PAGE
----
Jan 26, 2008 Tanya rated it it was amazing  ·  review of another edition
Recommended to Tanya by: Simone
I'm not close to done but felt compelled to say ... wow!

Now that's I've finished it ... still wow! Definitely an inspiring story of love and devotion under impossible circumstances. I also enjoyed the Australian "flavor" (for lack of a better word).

If anyone in SD is interested in this, the Central library branch has a copy. It'll be back there within the week, after I turn it in.
An extremely moving book about love, friendship, support, ignorance and prejudices. The death of a son from aids.
Diana E. Young
May 18, 2013 Diana E. Young rated it really liked it
This book, written by Bryce Courtney, is unusual because it is a non-fiction book. Sadly it is a true story about his young son who developed AID’s as a result of an infected blood transfusion, which he received because of his hemophiliac disease. The story is set in Australia, his native home. The narrative is told from different perspectives...Bryce, the father, the mother, the victim Damon and his girlfriend, Celeste. Each adds their own voice to the unfolding of this deadly disease.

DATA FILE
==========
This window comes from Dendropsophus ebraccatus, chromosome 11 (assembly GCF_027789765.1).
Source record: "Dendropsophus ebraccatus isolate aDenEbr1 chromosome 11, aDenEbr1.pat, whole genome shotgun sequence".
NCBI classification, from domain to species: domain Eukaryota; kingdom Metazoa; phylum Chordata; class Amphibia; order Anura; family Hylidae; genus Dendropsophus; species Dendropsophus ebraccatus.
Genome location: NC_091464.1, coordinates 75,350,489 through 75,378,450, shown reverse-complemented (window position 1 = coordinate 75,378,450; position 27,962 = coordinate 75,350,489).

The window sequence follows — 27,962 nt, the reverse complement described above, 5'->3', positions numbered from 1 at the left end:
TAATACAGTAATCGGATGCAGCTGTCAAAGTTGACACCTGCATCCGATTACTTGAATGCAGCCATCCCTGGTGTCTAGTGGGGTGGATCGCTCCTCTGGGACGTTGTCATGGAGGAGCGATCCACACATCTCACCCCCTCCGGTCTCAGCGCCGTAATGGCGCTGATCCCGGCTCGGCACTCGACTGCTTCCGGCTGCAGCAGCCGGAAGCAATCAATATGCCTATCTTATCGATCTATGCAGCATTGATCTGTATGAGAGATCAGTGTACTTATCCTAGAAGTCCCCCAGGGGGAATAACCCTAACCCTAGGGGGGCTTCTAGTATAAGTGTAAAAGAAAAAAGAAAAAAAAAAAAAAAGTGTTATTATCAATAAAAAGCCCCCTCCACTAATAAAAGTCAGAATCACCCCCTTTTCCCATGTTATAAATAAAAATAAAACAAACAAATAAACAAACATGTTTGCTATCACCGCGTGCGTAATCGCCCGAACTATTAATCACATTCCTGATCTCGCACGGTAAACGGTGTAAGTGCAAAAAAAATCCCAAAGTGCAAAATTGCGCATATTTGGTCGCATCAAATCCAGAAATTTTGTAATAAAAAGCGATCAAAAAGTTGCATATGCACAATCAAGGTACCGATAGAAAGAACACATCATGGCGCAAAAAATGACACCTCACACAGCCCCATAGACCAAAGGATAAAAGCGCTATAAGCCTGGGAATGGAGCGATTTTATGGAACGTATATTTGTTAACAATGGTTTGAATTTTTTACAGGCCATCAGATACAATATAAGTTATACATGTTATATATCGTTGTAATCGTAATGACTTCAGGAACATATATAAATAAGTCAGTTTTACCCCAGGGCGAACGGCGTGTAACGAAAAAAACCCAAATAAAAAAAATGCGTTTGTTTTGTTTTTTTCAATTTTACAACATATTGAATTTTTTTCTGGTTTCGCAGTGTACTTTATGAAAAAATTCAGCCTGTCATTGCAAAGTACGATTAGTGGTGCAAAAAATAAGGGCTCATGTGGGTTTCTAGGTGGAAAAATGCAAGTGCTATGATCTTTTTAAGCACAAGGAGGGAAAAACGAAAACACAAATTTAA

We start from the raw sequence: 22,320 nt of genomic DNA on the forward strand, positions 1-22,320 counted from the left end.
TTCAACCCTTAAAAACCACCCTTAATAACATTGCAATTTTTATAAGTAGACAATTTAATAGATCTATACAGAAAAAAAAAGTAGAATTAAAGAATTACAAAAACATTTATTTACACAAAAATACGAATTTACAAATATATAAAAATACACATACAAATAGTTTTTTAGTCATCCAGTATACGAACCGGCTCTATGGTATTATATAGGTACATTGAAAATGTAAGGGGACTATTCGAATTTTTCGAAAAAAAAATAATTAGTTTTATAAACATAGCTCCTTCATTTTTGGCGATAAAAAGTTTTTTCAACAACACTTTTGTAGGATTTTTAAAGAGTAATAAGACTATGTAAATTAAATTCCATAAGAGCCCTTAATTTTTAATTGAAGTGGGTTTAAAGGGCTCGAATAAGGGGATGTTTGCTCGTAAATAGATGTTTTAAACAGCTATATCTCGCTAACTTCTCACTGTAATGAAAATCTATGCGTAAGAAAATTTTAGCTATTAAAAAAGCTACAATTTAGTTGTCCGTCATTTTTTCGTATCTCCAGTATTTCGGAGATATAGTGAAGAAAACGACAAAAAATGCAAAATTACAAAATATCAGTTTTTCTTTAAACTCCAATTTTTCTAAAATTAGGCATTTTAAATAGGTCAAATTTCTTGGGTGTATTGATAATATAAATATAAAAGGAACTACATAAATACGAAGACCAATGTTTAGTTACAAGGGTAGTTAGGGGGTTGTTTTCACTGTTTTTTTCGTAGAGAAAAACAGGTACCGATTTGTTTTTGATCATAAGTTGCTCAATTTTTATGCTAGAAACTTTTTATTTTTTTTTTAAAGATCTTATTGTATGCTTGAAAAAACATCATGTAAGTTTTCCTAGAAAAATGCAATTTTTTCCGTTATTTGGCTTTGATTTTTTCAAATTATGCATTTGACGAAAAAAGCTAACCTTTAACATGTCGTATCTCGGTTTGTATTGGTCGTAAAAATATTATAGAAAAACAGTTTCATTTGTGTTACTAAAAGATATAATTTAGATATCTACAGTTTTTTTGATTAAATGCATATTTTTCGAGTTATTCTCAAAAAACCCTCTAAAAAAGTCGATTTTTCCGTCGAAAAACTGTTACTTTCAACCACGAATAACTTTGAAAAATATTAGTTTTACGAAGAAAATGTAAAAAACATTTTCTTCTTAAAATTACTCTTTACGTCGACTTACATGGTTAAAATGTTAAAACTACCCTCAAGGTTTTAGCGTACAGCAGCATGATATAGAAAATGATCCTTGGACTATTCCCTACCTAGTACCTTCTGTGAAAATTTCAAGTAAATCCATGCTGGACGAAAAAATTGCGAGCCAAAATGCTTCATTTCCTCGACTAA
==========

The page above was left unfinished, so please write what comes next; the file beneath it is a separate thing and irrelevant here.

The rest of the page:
It is a s
Read years ago. Need to reread
Dec 26, 2011 Alsha rated it liked it
An admittedly poignant story told in a very bloated fashion. I found myself skipping a lot of digressions and trivia. This is not of course a commentary on the life, pain and experiences the family went through, which are touching in an exceptional way. The amount of medical malpractice they went through is infuriating and saddening. For myself, I simply prefer more conciseness and deliberate focus when it comes to carving a path or a perspective through a story. Depositing everything into a ...more
Matthew Bushnell
Having enjoyed many of Bryce Courtenay's books I simply read this one without knowing anything about the plot. It is hard to critique a book that is really an invitation into the life of the Courtenay family as they share the struggles of their son, Damon, a haemophiliac who later develops AIDS as a result of a blood transfusion. I felt privileged to be brought into the journey as Bryce, (and other family members), shared their joys, sorrows, triumphs and griefs in the midst of a very difficult ...more
Apr 14, 2015 Jacinta rated it really liked it
A deeply personal story from a stellar writing talent. An insight into the harrowing experiences of the Courtenay family around the life and death of son, Damon, who, while receiving blood transfusion to manage haemophilia, contracts HIV. Courtenay describes Damon's journey, couched in the unwaivering love and support of his partner, Celeste, his family, and friends. A labour of love and breathtaking tribute.
Nov 26, 2010 Alicia rated it it was amazing